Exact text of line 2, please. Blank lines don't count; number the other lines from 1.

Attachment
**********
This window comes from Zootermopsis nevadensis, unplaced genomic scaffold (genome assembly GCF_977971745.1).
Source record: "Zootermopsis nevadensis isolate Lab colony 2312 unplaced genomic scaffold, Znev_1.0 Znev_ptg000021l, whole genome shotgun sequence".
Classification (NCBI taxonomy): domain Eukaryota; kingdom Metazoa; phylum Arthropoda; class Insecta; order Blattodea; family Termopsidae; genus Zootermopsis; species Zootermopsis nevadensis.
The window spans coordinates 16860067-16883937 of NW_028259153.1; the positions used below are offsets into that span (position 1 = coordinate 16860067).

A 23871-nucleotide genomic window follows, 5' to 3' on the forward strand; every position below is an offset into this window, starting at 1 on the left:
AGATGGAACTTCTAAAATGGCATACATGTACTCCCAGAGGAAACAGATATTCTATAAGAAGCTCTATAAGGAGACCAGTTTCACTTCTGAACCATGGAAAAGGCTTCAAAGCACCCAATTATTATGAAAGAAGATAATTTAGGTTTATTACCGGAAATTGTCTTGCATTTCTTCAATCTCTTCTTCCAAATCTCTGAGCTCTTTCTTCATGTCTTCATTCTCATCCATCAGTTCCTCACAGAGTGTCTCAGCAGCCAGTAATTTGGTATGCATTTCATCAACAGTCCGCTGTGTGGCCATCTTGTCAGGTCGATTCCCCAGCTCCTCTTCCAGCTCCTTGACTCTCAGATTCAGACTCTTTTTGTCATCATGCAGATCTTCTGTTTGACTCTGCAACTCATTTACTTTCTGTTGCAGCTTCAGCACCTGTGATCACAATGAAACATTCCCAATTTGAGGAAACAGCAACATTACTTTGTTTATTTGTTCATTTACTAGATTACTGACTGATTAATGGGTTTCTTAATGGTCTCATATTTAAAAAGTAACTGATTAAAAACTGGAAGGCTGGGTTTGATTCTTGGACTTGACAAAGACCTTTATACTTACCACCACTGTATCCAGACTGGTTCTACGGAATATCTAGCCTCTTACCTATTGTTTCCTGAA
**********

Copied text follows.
Source record: "Zootermopsis nevadensis isolate Lab colony 2312 unplaced genomic scaffold, Znev_1.0 Znev_ptg000021l, whole genome shotgun sequence".